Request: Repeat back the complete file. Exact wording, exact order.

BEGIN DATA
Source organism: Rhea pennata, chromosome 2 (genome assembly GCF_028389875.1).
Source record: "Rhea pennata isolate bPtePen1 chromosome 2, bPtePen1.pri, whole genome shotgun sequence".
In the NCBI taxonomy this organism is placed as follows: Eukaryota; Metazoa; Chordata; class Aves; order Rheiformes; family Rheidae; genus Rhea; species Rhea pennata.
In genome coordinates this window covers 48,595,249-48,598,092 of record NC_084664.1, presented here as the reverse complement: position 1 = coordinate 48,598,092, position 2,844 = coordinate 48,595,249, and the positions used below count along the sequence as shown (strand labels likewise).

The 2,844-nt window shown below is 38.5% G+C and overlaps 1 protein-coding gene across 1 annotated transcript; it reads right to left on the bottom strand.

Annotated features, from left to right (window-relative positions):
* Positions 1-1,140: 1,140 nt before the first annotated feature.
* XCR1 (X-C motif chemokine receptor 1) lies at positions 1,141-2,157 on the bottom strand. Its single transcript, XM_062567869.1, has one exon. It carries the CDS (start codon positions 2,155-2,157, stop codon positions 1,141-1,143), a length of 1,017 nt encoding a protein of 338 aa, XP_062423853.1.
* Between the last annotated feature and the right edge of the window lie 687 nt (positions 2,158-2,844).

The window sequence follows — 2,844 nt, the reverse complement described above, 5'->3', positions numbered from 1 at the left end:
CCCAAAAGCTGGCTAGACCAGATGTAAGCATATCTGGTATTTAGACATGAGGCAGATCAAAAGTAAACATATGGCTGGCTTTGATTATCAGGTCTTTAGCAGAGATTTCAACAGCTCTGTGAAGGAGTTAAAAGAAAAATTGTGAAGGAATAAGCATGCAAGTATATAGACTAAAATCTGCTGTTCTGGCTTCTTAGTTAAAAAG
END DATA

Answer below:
Source organism: Rhea pennata, chromosome 2 (genome assembly GCF_028389875.1).
Source record: "Rhea pennata isolate bPtePen1 chromosome 2, bPtePen1.pri, whole genome shotgun sequence".
In the NCBI taxonomy this organism is placed as follows: Eukaryota; Metazoa; Chordata; class Aves; order Rheiformes; family Rheidae; genus Rhea; species Rhea pennata.
In genome coordinates this window covers 48,595,249-48,598,092 of record NC_084664.1, presented here as the reverse complement: position 1 = coordinate 48,598,092, position 2,844 = coordinate 48,595,249, and the positions used below count along the sequence as shown (strand labels likewise).

The 2,844-nt window shown below is 38.5% G+C and overlaps 1 protein-coding gene across 1 annotated transcript; it reads right to left on the bottom strand.

Annotated features, from left to right (window-relative positions):
* Positions 1-1,140: 1,140 nt before the first annotated feature.
* XCR1 (X-C motif chemokine receptor 1) lies at positions 1,141-2,157 on the bottom strand. Its single transcript, XM_062567869.1, has one exon. It carries the CDS (start codon positions 2,155-2,157, stop codon positions 1,141-1,143), a length of 1,017 nt encoding a protein of 338 aa, XP_062423853.1.
* Between the last annotated feature and the right edge of the window lie 687 nt (positions 2,158-2,844).

The window sequence follows — 2,844 nt, the reverse complement described above, 5'->3', positions numbered from 1 at the left end:
CCCAAAAGCTGGCTAGACCAGATGTAAGCATATCTGGTATTTAGACATGAGGCAGATCAAAAGTAAACATATGGCTGGCTTTGATTATCAGGTCTTTAGCAGAGATTTCAACAGCTCTGTGAAGGAGTTAAAAGAAAAATTGTGAAGGAATAAGCATGCAAGTATATAGACTAAAATCTGCTGTTCTGGCTTCTTAGTTAAAAAG